Unethically ethical.

With the expansive research that scientists have conducted it is hard to say what lengths one would go through in order to achieve a certain result. I believe that Milgram’s experiment — although unfair to the “teacher” — it was pretty ethical in terms of not violating another individual (such as the “student” being sent the shocks of voltage) in a harmful or unwanted matter (source). The whole point was to set up a scenario and to see if a participant would be able to counteract the higher authority, which was the researcher. And most of the feedback resulted in a lot of the teachers dropping out of the study resisting any further participation because they could not bare to inflict any more pain upon the student who was unable to recite the correct words. To me, there was no psychological feedback because it was basically a test of morality and the participant who played the role of a student never was hurt in the making of the study to begin with.

Subsequently, I will now address the Zimbardo experiment (source) which absolutely sent me into awe. This experiment to me was absolutely disgusting in the sense that innocent men who were willing to volunteer their time for a study were berated for almost a week straight in conditions that were nothing but welcoming. The sad part to me was that those men were dehumanized by other innocent men who were given the role to play the“bad guy” and they gradually grew into the role and became one with the role. Human nature is something that adapts to its environment and status; with men playing two parts as either a prison guard or prisoner who did not take their roles seriously at first but gradually accepted their role as their own identity was a true test of how vulnerable and weak we are psychologically, or rather, how easily influenced we all potentially are. Prisoners emotionally broke down one by one as the days went by and that is truly damaging to their psyche and establishes this social experiment as nothing but unethical.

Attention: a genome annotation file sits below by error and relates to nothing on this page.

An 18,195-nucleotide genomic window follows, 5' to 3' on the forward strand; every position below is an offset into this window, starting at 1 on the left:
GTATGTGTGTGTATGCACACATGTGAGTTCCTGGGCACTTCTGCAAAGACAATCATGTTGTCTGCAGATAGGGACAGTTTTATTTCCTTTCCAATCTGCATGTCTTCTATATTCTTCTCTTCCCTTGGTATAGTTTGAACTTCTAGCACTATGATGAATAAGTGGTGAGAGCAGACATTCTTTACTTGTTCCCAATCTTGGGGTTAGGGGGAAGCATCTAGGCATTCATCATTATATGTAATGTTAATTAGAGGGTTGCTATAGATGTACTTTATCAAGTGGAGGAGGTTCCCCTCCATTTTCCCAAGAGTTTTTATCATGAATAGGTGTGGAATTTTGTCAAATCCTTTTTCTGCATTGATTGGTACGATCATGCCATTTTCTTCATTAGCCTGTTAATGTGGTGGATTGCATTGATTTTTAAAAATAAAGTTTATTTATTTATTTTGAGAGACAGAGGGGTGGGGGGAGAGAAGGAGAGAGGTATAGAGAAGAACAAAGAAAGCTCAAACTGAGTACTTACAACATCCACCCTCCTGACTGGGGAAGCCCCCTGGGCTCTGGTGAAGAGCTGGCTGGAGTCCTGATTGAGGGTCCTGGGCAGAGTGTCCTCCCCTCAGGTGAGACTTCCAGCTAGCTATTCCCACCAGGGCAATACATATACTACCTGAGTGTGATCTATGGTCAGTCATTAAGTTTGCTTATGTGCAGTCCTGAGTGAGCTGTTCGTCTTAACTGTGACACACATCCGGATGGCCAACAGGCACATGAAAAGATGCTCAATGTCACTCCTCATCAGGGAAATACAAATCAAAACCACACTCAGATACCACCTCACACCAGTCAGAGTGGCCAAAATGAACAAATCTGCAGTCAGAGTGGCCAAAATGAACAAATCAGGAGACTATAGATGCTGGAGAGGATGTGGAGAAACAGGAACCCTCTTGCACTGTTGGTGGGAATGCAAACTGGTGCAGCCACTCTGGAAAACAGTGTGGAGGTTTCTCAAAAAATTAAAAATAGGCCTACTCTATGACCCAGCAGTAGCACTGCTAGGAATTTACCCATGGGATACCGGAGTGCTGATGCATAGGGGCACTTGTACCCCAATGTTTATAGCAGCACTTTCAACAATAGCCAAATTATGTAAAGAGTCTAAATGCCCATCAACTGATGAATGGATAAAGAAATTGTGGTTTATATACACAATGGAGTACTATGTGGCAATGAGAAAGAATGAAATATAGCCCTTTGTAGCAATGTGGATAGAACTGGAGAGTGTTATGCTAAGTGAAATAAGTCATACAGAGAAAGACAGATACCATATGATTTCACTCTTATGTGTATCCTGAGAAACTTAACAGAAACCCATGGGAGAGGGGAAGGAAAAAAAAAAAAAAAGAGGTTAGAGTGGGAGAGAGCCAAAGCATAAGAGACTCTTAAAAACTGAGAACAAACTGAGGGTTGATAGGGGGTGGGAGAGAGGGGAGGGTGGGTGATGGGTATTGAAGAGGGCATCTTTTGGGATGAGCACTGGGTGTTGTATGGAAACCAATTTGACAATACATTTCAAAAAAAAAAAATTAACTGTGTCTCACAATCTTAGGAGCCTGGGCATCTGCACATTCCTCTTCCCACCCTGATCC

To be frank, the two experiments conducted by Milgram and Zimbardo were potentially meant to analyze human nature and their resistance or favor to authority. Overall whatever, “…research approach is used, researchers want to maximize the study’s reliability” (Openstax, 2016, pg.31). Regardless, the risk and damage went beyond reliable measures. I did not find it fair to subject an individual in harmful conditions outside of what they are usually exposed to and to have them fare in these conditions with hopes that you will find the answer to what you already know. I believe that human nature will always be resistance to an authoritative figure when taken too far in terms of rules and regulations but we will always listen to a certain extent. However, to be degraded or forced to be someone seemed so counterproductive with how each of the experiments were conducted. In order to feel some sense of sympathy for both Milgram and Zimbardo you must take into account the value neutrality that they probably had to abide by to the best of their abilities that made them lack proper treatment to others. They tried to avoid, “…skewing data in order to match a predetermined outcome that aligns with a particular agenda, such as a political or moral point of view” (Openstax, 2016, pg.44). Because of this viewpoint they must pursue to ensure a viable experiment this led to devastating outcomes outside of their own predictions.

If I were to be a sociologist, I would be interested in researching adverse effects of competition between members of a family. I am not quite sure if these leads into more of the psychological side but I live in a family where we are quite competitive (it is healthy competition — or so I believe) but in turn I see some underlying spite and jealousy that is suppressed underneath it all. We could tell ourselves that we love this person unconditionally but why do we feel bitter when they achieve things way beyond your spectrum and you do not feel any sense of honor for them? So, the real question is, can you really love someone enough to not outshine them or in the end all that really matters is where you end up in life? It would be something I would look into and research if I were to be a sociologists — family relations and such.